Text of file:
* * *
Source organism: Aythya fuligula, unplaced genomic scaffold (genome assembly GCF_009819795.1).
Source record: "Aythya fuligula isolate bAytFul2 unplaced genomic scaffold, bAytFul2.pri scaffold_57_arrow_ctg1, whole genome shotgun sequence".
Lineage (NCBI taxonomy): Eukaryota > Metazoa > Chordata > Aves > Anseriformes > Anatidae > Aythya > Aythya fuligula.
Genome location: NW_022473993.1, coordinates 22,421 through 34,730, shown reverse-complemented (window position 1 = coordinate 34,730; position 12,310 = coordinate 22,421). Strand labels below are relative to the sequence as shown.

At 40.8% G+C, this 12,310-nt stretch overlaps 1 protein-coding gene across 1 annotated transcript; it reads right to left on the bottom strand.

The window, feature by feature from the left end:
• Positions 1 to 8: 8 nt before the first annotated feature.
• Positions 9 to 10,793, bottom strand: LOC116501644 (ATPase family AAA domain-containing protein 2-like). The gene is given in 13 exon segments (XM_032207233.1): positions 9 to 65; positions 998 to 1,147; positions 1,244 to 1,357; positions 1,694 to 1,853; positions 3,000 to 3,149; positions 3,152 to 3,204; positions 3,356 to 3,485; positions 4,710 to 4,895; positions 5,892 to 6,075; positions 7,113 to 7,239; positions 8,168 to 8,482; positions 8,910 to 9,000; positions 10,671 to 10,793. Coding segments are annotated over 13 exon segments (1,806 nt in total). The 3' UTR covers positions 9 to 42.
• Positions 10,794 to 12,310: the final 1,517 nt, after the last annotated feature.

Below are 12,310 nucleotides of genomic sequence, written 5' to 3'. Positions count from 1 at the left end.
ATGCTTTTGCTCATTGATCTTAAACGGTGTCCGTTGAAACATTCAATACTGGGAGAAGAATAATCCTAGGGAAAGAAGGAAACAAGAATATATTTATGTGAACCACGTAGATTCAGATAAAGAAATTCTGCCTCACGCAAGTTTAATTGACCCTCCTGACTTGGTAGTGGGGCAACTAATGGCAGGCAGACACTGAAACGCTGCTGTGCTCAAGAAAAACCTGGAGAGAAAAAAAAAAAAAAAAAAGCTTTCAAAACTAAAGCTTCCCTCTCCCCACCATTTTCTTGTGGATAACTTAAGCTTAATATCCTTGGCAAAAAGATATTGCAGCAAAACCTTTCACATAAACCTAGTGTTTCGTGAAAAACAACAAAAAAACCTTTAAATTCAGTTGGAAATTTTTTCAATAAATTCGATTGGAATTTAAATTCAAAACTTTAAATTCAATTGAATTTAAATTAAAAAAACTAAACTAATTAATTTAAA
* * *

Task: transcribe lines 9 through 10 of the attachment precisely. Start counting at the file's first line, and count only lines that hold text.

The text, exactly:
• Positions 10,794 to 12,310: the final 1,517 nt, after the last annotated feature.

Below are 12,310 nucleotides of genomic sequence, written 5' to 3'. Positions count from 1 at the left end.